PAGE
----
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Creating Resilience by Restoring Land

The Blue River flows 41 miles across Kansas and Missouri, through five counties and 20 municipalities. Photo by Pat Whalen.

Land loss contributes to climate change and destroys the landscape’s resiliency, causing problems for communities. According to a report prepared by KC Water, the most significant effects of climate change in our region will be increased heat and flooding. What causes this loss of land? One way to consider these losses is that we have removed natural things (like plants) from where they naturally occur (like along a stream); or have placed non-natural things where they do not belong (like dams or buildings); and of course any combination of these actions. Examples of land loss can be found in parts of the Blue River watershed. As new homes, businesses, sewer lines, roads and bridges are built across the landscape, the Blue River’s natural buffers are being removed. These buffers once sequestered carbon, captured and filtered stormwater, and cooled the local environment. But with no buffer, the accelerated stormwater was piped into the streams and eroded stream banks. This has contributed to flooding that endangers lives and properties in the floodplain downstream.

Top left - large swath of land in the upper Blue River watershed that has been cleared of all vegetation in preparation for residential development. Top right – asphalt road and storm drain in the middle Blue River watershed. Bottom - concrete channel in the lower Blue River.

The first step to creating climate resilience is understanding that the Blue River and the open spaces in its basin provide important services to everyone. Armed with this understanding, the next step is to begin restoring areas damaged by past development. Land restoration can be viewed as taking actions to reverse losses and includes replacing things where they naturally belong and removing things from where they do not belong. For example, restoration can involve removing the concrete and asphalt and replacing these impervious materials with native plants and trees. “You can use shade trees to cool riparian corridors, which is like having a web of air conditioning in your city,” HCA Board member, Scott Schulte shared. Recently, Heartland Conservation Alliance has supported research by Kansas State University and The Nature Conservancy-Kansas to study the benefits of restoring stream corridors. Working with partners in the Blue River Conservation Collaboration, we are using this research to find places to begin restoring land. Te current areas of focus can be found in the 2020 Blue River Action Plan. We are also working together to protect land from development using conservation easements Conservation easements empower landowners to protect land from unwanted construction that could harm the natural landscape. Conservation easements preserve forests or help create positive recreational spaces. In order to build true resiliency, it is also important to focus restoration efforts where they benefit people. Heartland Conservation Alliance uses environmental justice to guide our focus on potential project areas as well scientific data. For example we are prioritizing efforts in communities that have experienced disinvestment and carry a disproportionate burden of the effects of climate change. One example of addressing these inequalities would be restoring riverside forests and making them open to the public. People who do not have or cannot afford to run their air conditioning could take advantage of these forests. These forests also would provide social infrastructure and strengthen community cohesiveness by offering places to gather, gardens, or simply go on a walk. Nature is diverse and dynamic, but people have disrupted the landscape and made changes that depleted nature of its diversity and caused land loss. To make our landscape resilient once more, we must reintroduce native plants and the Blue River’s natural buffers. If we do this, we will revive a resilient landscape that benefits all of us.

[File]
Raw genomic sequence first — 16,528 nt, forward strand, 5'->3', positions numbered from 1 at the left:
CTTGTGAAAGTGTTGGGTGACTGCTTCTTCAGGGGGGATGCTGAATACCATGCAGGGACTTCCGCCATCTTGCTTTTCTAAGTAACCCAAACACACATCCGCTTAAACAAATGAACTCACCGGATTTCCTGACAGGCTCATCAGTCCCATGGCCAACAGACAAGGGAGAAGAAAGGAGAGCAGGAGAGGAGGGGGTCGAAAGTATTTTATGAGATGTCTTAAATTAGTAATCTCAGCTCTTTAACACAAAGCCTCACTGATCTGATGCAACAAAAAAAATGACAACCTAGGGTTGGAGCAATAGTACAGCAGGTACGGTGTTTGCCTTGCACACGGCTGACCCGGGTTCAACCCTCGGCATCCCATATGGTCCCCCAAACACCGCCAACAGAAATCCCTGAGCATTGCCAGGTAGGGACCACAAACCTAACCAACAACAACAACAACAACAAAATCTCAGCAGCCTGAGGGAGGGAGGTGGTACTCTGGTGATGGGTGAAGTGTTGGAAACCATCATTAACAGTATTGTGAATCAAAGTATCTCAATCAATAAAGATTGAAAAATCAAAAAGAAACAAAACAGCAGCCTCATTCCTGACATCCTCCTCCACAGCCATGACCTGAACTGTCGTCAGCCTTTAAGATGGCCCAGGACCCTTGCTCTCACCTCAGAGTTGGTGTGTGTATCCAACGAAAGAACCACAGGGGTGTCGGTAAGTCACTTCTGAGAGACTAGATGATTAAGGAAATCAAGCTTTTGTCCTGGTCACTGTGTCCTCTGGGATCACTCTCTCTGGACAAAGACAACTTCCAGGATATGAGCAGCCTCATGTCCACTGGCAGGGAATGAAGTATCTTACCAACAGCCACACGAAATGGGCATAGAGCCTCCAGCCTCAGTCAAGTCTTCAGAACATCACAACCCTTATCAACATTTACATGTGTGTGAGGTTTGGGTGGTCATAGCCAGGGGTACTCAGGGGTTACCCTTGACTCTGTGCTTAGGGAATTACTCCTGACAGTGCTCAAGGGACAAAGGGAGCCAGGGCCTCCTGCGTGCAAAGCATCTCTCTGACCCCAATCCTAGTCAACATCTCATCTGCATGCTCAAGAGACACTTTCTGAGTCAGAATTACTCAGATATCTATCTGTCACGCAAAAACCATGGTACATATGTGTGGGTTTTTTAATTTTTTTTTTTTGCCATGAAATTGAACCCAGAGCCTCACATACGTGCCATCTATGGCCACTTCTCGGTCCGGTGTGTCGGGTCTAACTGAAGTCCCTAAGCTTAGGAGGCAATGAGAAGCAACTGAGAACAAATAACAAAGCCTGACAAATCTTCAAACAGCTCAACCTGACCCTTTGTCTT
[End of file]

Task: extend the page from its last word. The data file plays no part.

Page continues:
Hear more about the benefits of restoring nature in an interview with Executive Director, Jill Erickson on KCUR's Update Date program.

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